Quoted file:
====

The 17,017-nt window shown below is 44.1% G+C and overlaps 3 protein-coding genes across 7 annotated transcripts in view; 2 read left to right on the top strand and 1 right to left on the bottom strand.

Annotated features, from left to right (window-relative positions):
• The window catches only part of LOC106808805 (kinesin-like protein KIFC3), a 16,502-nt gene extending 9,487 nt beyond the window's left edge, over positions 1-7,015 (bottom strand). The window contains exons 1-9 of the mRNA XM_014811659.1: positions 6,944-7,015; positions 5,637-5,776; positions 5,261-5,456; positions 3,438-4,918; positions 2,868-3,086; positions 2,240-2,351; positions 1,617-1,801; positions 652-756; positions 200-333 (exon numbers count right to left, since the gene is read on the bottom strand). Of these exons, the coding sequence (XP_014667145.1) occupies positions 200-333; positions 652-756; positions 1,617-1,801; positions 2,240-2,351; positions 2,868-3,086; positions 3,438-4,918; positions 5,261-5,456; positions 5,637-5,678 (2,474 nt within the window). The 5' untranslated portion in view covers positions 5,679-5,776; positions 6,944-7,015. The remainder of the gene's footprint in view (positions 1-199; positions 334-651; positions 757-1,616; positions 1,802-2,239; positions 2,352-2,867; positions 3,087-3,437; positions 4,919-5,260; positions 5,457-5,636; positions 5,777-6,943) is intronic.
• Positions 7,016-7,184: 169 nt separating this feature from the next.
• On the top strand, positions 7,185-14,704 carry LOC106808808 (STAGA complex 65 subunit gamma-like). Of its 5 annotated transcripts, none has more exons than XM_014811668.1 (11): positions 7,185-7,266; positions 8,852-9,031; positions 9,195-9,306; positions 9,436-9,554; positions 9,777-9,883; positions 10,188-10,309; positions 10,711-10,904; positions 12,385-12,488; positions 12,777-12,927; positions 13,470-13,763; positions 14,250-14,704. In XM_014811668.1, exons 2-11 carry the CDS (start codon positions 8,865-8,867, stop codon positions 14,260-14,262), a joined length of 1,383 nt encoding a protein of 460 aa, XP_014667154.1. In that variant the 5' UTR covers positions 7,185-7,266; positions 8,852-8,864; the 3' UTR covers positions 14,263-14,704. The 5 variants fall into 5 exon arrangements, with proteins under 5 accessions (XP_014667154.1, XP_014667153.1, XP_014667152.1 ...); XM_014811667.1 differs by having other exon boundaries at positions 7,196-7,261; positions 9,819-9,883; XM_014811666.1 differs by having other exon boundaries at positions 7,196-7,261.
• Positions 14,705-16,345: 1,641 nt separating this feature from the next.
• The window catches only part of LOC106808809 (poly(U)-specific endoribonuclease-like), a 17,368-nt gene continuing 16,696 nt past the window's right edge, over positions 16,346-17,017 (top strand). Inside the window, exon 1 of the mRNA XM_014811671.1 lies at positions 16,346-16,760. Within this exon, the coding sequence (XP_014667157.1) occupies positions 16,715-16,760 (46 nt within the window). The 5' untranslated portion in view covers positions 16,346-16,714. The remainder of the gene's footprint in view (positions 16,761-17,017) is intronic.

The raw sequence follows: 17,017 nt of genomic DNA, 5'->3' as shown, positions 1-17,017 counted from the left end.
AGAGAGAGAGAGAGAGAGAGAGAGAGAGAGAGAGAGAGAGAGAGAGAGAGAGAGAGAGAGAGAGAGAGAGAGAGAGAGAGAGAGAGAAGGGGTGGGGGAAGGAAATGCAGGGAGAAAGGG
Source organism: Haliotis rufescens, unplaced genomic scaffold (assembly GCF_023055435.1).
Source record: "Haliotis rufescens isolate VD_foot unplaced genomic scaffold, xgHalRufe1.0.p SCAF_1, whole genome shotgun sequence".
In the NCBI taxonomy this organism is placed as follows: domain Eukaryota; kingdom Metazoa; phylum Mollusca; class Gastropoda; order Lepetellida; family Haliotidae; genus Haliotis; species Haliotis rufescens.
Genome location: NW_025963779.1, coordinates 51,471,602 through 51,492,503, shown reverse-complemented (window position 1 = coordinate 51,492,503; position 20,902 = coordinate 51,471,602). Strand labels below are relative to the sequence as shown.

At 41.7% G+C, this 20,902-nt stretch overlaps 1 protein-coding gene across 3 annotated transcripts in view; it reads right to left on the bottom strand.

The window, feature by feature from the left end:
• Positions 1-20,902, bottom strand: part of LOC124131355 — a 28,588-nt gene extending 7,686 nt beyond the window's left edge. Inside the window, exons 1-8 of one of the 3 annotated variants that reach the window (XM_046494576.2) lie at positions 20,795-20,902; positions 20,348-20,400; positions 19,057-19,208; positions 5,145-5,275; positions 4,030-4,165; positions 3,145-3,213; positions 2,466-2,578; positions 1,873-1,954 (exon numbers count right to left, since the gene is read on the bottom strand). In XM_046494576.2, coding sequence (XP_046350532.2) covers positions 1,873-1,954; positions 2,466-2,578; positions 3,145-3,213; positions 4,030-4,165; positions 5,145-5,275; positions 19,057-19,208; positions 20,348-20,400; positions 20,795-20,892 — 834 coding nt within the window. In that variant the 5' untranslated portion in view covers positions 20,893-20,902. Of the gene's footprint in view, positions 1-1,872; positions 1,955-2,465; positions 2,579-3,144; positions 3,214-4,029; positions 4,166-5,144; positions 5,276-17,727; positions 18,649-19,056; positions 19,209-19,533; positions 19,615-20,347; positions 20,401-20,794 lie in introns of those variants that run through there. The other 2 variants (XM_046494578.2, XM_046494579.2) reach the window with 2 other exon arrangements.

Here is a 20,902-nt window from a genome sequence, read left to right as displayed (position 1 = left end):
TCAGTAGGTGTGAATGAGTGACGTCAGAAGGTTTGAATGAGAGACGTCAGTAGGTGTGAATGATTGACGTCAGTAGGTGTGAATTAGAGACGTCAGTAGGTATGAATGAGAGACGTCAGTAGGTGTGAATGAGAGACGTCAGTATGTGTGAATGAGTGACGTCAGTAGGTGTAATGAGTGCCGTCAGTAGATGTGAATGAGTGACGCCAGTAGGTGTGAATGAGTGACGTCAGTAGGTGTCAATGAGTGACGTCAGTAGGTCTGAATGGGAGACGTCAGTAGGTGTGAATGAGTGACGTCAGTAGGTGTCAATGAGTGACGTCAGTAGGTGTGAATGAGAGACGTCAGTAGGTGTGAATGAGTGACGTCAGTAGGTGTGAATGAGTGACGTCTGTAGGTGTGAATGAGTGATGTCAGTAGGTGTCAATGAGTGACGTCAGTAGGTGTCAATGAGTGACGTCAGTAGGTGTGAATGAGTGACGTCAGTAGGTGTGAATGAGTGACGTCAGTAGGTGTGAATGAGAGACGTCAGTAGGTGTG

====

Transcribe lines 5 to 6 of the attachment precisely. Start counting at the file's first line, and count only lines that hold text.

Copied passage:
• On the top strand, positions 7,185-14,704 carry LOC106808808 (STAGA complex 65 subunit gamma-like). Of its 5 annotated transcripts, none has more exons than XM_014811668.1 (11): positions 7,185-7,266; positions 8,852-9,031; positions 9,195-9,306; positions 9,436-9,554; positions 9,777-9,883; positions 10,188-10,309; positions 10,711-10,904; positions 12,385-12,488; positions 12,777-12,927; positions 13,470-13,763; positions 14,250-14,704. In XM_014811668.1, exons 2-11 carry the CDS (start codon positions 8,865-8,867, stop codon positions 14,260-14,262), a joined length of 1,383 nt encoding a protein of 460 aa, XP_014667154.1. In that variant the 5' UTR covers positions 7,185-7,266; positions 8,852-8,864; the 3' UTR covers positions 14,263-14,704. The 5 variants fall into 5 exon arrangements, with proteins under 5 accessions (XP_014667154.1, XP_014667153.1, XP_014667152.1 ...); XM_014811667.1 differs by having other exon boundaries at positions 7,196-7,261; positions 9,819-9,883; XM_014811666.1 differs by having other exon boundaries at positions 7,196-7,261.
• Positions 14,705-16,345: 1,641 nt separating this feature from the next.